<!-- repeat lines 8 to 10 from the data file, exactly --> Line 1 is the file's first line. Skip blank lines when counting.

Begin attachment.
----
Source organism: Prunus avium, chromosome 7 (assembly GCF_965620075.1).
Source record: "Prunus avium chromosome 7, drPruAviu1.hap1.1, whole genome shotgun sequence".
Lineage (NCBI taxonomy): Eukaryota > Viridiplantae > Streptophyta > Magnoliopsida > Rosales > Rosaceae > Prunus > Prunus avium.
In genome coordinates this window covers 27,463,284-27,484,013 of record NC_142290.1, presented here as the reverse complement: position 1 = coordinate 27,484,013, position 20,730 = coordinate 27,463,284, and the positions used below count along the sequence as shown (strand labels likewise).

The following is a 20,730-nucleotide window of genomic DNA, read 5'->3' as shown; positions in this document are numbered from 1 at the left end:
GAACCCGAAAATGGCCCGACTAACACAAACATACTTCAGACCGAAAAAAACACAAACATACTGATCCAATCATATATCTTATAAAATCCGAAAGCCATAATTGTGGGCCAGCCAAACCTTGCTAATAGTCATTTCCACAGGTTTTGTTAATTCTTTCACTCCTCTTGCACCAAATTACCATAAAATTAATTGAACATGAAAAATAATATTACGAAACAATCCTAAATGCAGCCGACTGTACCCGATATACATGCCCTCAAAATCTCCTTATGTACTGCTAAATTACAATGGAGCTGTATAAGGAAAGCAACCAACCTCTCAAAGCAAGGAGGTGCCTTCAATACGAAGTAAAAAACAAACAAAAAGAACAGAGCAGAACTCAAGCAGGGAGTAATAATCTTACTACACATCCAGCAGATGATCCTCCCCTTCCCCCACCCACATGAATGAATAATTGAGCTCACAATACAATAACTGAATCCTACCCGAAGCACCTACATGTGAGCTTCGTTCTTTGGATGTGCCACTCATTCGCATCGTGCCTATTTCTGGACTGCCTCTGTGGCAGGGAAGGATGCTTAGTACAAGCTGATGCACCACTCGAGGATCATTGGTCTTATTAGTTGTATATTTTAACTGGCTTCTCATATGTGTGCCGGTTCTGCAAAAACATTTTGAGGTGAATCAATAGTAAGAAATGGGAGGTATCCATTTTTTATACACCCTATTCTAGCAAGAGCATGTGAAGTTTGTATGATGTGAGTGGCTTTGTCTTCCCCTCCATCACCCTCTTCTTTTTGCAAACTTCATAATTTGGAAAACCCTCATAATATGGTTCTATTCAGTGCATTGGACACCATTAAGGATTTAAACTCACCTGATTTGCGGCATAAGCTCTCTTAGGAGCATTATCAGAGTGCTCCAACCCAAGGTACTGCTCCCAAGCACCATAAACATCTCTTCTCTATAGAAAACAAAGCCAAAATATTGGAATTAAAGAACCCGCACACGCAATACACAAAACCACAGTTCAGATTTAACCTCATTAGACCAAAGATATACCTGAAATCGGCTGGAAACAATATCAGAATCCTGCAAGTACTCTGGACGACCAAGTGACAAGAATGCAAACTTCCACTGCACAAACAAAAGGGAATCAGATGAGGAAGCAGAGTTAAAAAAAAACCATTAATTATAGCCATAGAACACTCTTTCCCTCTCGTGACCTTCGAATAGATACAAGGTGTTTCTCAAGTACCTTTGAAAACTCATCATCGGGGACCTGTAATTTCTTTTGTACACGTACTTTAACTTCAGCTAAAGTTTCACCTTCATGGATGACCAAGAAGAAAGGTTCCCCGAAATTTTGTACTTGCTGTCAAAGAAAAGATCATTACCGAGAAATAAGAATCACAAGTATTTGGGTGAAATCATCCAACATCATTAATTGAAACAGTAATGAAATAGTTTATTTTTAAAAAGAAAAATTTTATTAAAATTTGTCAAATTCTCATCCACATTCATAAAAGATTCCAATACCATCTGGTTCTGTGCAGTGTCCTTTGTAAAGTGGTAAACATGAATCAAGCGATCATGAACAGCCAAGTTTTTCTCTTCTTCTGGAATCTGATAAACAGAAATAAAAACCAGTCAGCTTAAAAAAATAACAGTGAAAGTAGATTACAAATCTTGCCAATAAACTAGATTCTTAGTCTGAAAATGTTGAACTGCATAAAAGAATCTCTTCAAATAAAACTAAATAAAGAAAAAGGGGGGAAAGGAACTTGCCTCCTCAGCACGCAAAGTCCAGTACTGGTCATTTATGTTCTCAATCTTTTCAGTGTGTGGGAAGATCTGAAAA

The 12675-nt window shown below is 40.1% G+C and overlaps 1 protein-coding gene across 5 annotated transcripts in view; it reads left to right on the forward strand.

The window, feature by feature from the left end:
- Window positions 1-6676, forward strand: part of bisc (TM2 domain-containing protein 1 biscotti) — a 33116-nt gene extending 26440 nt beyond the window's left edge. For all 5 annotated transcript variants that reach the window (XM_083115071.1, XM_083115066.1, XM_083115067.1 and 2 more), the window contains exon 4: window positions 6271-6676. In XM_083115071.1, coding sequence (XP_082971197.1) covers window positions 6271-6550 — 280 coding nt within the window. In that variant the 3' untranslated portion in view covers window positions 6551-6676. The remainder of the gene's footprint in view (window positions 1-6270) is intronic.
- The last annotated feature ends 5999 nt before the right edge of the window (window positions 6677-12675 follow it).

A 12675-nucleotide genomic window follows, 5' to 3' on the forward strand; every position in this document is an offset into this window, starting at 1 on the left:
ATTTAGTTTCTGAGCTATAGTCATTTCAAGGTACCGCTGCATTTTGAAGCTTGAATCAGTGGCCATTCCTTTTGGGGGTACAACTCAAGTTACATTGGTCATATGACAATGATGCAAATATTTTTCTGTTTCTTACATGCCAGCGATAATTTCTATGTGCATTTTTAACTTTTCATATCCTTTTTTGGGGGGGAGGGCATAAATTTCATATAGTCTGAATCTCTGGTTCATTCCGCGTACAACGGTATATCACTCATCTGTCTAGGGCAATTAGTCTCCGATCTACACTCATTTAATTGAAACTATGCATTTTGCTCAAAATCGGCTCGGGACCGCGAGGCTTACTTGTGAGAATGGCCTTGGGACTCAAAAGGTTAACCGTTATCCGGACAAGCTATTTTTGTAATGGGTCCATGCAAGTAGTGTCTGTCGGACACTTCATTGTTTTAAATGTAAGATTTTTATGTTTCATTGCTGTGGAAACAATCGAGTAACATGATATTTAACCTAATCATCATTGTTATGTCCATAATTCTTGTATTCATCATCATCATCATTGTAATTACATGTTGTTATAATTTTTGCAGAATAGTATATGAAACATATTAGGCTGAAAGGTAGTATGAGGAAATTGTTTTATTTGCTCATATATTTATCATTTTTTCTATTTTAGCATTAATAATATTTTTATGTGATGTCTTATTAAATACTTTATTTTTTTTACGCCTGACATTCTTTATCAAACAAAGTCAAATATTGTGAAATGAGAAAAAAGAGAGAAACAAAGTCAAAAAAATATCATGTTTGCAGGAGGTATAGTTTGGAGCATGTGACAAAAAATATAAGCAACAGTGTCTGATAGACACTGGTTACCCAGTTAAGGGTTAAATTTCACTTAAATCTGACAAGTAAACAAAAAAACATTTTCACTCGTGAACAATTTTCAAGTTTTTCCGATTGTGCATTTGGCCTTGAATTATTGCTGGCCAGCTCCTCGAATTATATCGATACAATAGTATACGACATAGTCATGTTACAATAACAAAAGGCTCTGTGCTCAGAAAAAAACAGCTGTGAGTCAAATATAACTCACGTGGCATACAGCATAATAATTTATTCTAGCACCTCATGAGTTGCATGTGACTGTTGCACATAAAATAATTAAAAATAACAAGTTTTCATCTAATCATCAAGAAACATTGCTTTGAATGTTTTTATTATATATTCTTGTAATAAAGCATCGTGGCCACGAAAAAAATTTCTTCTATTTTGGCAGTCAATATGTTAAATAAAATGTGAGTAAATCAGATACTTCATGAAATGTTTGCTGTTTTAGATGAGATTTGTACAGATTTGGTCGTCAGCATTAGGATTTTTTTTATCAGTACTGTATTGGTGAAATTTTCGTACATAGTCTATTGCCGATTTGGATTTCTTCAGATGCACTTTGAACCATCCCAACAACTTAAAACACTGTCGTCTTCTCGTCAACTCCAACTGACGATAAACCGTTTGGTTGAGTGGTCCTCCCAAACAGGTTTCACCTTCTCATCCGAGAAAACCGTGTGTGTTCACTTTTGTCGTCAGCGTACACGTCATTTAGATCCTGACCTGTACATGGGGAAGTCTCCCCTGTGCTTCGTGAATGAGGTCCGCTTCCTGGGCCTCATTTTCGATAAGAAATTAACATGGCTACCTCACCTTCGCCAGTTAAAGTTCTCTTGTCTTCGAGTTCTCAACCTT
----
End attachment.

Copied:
The window, feature by feature from the left end:
- Window positions 1-6676, forward strand: part of bisc (TM2 domain-containing protein 1 biscotti) — a 33116-nt gene extending 26440 nt beyond the window's left edge. For all 5 annotated transcript variants that reach the window (XM_083115071.1, XM_083115066.1, XM_083115067.1 and 2 more), the window contains exon 4: window positions 6271-6676. In XM_083115071.1, coding sequence (XP_082971197.1) covers window positions 6271-6550 — 280 coding nt within the window. In that variant the 3' untranslated portion in view covers window positions 6551-6676. The remainder of the gene's footprint in view (window positions 1-6270) is intronic.
- The last annotated feature ends 5999 nt before the right edge of the window (window positions 6677-12675 follow it).